Under the rules set up by states participating in the Regional Greenhouse Gas Initiative (RGGI), voluntary renewable energy purchases may count towards the emission reduction aims of the program. The first mandatory carbon dioxide (CO2) cap-and-trade program to be implemented in the U.S. and scheduled to commence in January 2009, RGGI covers the electric power generation sector in 10 states in the Northeast and Mid-Atlantic regions of the U.S. Under the program, CO2 emissions from power plants in the ten-state region will be capped and then reduced to 10% below 2009 levels, by 2018.
Each participating state has a proportional share of the regional emissions cap. Based on its CO2 emissions budget, each state will issue CO2 allowances to emitting power plants. Each CO2 allowance represents a permit to emit one ton of CO2. The states will sell all or a portion of their CO2 allowances via periodic auctions, beginning with pre-compliance auctions in September and December of 2008. Proceeds from the sale of allowances will fund state programs that promote energy efficiency and projects for renewable energy.
Renewable energy generation sources typically do not emit CO2 (or emit significantly less than fossil fuel generation sources). Without an emissions cap, renewable energy generation displaces fossil generation on the margin, resulting in a reduction of carbon emissions. However, where CO2 emissions are capped and the number of allowances is fixed and distributed only to emitting sources, renewable energy purchasers cannot claim CO2 emissions reductions, because their purchases do not reduce the number of allowances in circulation. Instead, their purchases simply free up more allowances that emitters can trade. Only the retirement of allowances, or a reduction in the number issued, reduces overall CO2 emissions levels. Purchasers’ inability to make claims of CO2 emission reductions is potentially problematic, because such claims often motivate the renewable energy purchases, and climate change has been a significant driver for the voluntary renewable energy market.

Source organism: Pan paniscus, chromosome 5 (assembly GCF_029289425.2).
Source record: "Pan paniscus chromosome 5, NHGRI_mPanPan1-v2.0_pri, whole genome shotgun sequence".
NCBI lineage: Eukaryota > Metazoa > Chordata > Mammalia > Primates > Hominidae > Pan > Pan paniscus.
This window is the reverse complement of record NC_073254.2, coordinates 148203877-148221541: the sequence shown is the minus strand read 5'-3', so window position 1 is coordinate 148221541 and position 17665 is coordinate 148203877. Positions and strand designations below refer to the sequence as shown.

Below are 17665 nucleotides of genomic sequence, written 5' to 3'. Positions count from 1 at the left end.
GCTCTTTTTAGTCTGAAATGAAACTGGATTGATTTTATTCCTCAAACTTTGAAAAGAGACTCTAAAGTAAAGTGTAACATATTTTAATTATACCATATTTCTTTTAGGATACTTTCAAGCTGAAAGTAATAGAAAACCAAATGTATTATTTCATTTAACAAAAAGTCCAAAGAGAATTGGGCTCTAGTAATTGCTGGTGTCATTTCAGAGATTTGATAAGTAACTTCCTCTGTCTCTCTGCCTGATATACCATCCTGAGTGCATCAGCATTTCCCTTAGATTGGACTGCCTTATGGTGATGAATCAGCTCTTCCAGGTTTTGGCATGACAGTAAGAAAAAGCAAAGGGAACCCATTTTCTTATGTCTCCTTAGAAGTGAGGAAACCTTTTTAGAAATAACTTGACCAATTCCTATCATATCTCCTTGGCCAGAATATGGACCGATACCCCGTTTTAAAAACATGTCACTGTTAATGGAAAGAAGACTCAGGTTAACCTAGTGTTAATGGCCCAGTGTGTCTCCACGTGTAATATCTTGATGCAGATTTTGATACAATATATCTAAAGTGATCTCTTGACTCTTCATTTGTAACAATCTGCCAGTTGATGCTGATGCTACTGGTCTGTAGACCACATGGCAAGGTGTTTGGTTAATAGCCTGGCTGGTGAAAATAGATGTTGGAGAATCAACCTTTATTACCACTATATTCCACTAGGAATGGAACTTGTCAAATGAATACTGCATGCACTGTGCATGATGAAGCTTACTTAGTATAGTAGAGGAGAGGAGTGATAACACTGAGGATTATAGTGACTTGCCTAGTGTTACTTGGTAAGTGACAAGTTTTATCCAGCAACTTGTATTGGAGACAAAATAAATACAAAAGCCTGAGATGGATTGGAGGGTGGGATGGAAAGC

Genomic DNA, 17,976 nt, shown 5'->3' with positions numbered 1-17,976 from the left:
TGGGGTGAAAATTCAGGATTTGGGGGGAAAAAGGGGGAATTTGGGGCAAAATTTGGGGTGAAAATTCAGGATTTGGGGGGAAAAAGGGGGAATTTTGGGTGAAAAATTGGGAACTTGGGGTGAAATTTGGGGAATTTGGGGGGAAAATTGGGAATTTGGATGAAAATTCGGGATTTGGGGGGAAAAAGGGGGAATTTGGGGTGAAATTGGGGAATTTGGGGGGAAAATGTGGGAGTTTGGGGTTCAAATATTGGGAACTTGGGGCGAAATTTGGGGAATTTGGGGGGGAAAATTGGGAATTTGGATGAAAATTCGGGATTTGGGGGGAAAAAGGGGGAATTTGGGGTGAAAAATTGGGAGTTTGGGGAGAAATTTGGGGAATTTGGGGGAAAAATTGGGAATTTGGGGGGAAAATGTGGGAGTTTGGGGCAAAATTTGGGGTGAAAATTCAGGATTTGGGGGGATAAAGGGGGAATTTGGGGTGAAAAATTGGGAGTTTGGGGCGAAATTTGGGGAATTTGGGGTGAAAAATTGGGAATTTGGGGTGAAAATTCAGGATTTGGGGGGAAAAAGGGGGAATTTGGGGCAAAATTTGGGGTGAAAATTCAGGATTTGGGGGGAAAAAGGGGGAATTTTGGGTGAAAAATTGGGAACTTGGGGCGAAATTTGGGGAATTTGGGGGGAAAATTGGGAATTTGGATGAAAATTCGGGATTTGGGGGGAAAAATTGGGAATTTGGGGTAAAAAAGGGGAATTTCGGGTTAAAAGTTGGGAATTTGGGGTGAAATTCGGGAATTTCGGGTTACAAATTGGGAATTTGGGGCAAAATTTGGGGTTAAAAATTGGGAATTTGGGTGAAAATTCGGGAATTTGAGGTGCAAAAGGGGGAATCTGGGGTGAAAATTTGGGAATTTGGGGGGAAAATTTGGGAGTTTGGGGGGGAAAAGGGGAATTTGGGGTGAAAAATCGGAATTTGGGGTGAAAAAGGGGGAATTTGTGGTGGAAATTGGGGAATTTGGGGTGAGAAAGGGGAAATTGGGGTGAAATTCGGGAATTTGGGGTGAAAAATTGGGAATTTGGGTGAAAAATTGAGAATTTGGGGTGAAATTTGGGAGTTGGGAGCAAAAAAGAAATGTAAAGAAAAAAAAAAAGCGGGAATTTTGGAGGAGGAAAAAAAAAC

Most RGGI states address this difficulty through the mechanism of voluntary renewable energy set-asides. Recognizing the emissions reductions benefits of voluntary purchases, 9 out of the 10 states participating in RGGI (all but Delaware) will "set aside" a certain number of allowances (typically 1-2% of the states’ allowance budgets) for voluntary renewable energy purchases, reducing the number of allowances available to be auctioned. At the end of each year, renewable energy providers must apply to each state in which voluntary purchases were made. Based on appropriate documentation, the states will retire an equivalent number of emission allowances. In this way, the purchases will have the desired effect of reducing CO2 emissions. To date, it is unclear whether other CO2 cap-and-trade programs, such as those being planned through the Western Climate Initiative and the Midwestern Regional Greenhouse Gas Accord, will adopt similar set-aside provisions for voluntary purchase markets.
Webinar Materials - EPA Green Power Partnership Webinar on Retiring Allowances under RGGI
Additional Information - Regional Greenhouse Gas Initiative Program
Additional Information - Midwestern Regional Greenhouse Gas Accord (PDF 296 KB) Download Adobe Reader
Additional Information - Implications of Carbon Regulation for Green Power Markets (PDF 984 KB) Download Adobe Reader